Looking at my social media feed, you’d think everyone in the United States just divided themselves into two distinct groups overnight: humanitarians and Hitlers. Or bleeding heart liberals and pragmatic conservatives. Or media-crazed, oversensitive hype-mongers and fearful, Muslim-hating hypocrites. Depending on your point of view.

It feels like we’re all trapped in this permanent cycle of hashtags and clickbait and memes and soundbites from biased news sources forming a swirl of emotion and propaganda around every major headline. And I do not like it. Even when I’m doing research, collecting others’ perspectives, and trying to find objectivity, it’s difficult for me not to default to either fear or anger. Maybe worse, I feel pressure to have an instant reaction instead of taking time to consider all sides of a complex issue.

I don’t know about you, but I want out. I want some kind of cultural reset button where I can be sure that I’m thinking critically about this issue and others without being influenced by the clamor of uninvited factors screaming to distract my attention.

That’s why this post is not about what I think about the refugee crisis. It’s about how I’m trying think. I don’t want to add to the noise. I just want to offer some questions for consideration.

Many Christians who disagree with Trump’s latest executive order temporarily banning refugees from seven primarily Muslim countries are voicing concerns like: we have a responsibility to oppose this ban because the Bible teaches us to protect “the least of these” and love our neighbors, even (especially) those who disagree with our beliefs.

Because of the sheer number of my friends who have posted something along those lines in the past few days, I want to say right up front: this is not wrong. Our hearts should be engaged in questions of international policy. And Jesus’ words do have bearing on practical issues.

Here’s the problem, though: only saying those things doesn’t address the best arguments of the other side.

Basic principle of discussing a complex issue: you don’t spend all your time hacking apart a weak, less common argument while the actual issue stands behind you, clearing its throat and waiting for you to notice.

Be like Han Solo. You see Darth Vader in a room, you shoot at Darth Vader. You don’t duck into the hall and take on one of his underlings. Even if you know you have a greater chance of success blasting at a Stormtrooper and that your attack on the Sith himself might not make an impact, still: shoot at Vader.


In this case, I’d say Stormtrooper options—the arguments only a few people are making that can be easily dismissed, on both sides—are things like: “Christian lives are more valuable than Muslim lives,” “We should let anyone in who claims to need help without any screening,” or “We should ban all immigration and become completely isolationist.”

For the most part, taking on these issues is the easy way out, because not many people believe them. There will be friends who disagree with me on this, but I don’t think it’s fair to accuse others of saying these things when they probably aren’t. (more…)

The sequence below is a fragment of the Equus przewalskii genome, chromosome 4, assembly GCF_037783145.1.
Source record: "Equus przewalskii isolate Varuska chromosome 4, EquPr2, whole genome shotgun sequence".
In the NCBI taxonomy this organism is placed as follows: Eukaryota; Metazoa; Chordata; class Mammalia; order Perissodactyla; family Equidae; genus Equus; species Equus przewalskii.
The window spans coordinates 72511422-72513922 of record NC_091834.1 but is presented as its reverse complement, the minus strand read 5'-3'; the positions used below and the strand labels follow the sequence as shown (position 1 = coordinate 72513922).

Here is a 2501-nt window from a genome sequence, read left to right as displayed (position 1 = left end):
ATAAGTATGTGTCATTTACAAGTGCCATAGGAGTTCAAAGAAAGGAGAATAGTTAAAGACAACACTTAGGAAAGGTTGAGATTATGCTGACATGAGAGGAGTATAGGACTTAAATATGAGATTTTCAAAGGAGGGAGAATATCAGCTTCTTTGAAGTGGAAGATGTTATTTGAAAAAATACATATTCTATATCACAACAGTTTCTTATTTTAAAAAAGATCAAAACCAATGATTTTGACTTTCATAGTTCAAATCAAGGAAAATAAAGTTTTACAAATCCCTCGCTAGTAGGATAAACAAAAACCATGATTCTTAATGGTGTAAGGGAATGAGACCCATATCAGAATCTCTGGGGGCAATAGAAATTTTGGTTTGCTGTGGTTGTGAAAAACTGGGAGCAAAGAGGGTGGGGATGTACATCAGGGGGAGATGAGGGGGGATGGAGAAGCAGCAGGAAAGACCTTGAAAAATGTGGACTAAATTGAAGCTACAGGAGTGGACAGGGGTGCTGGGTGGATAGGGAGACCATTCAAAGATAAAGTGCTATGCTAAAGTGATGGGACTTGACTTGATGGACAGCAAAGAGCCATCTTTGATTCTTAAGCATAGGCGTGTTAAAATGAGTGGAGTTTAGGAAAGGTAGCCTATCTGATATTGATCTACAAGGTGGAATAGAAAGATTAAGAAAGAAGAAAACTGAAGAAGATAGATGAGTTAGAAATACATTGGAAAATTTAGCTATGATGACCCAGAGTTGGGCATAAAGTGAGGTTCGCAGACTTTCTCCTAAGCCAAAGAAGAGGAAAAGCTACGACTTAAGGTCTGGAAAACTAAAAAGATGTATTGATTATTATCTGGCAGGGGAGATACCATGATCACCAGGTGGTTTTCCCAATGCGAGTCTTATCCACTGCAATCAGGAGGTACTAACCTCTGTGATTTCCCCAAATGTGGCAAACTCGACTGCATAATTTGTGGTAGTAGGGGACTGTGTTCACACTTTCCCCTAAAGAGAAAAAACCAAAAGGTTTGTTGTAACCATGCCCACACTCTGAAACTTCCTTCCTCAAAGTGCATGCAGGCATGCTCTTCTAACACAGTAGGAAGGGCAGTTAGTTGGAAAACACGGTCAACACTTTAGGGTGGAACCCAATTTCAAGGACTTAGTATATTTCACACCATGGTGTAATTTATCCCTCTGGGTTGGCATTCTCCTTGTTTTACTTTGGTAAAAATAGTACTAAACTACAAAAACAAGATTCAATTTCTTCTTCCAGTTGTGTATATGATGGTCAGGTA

How (Not) to Evaluate Complicated Issues

Pretend it’s 1859 and someone just asked you, “What do you think about the anti-slavery movement?”

Here’s the thing: the wider the group, the more likely generalizations are going to be unhelpful. And in this case…it’s a very broad group.

Ten-second history recap! Early on, abolitionists were a few “extremists” who subscribed to the same papers, attended the same rallies, and had a similar ideology. Obviously, even that is covering over a lot of differences, but early on, you could say with a reasonable amount of accuracy things like “anti-slavery advocates believe in the dignity of all people before God regardless of skin color.”

As time went on, more people joined the anti-slavery cause. These included:

  • “Free soilers” who wanted slavery outlawed in new territories because they didn’t want slaves to steal white jobs.
  • Northerners who saw Southerners and their “slave power” economy as a threat.
  • Extremists who advocated violent opposition to slavery.
  • Goodhearted but sometimes condescending white people who saw themselves as patrons and liberators even if they just talked a lot and never did anything.
  • Politicians who wanted to increase the power of the federal government and saw slavery as a threat to the unity of the Union.
  • Actual racists who didn’t want slavery because they wanted all black people to go back to Africa. (You would be surprised how many “free soil” people were anti-slavery because they were anti-black.)

Suddenly, you had a massive collection of folks with different beliefs, values, and solutions who had only one thing in common: they were against slavery.

If everyone in the anti-slavery crowd had marched on Washington, chances are you’d only agree with a third of the signs they hefted into the air. They would range from “There are neither slave nor free, for we are all one in Christ Jesus” to “Save the Union Through Gradual Emancipation” to “Make America White Again.”

Your answer would depend on a lot of factors: where you lived, which newspapers you read, which issues you cared most about, your political party, your geographical region, to name a few.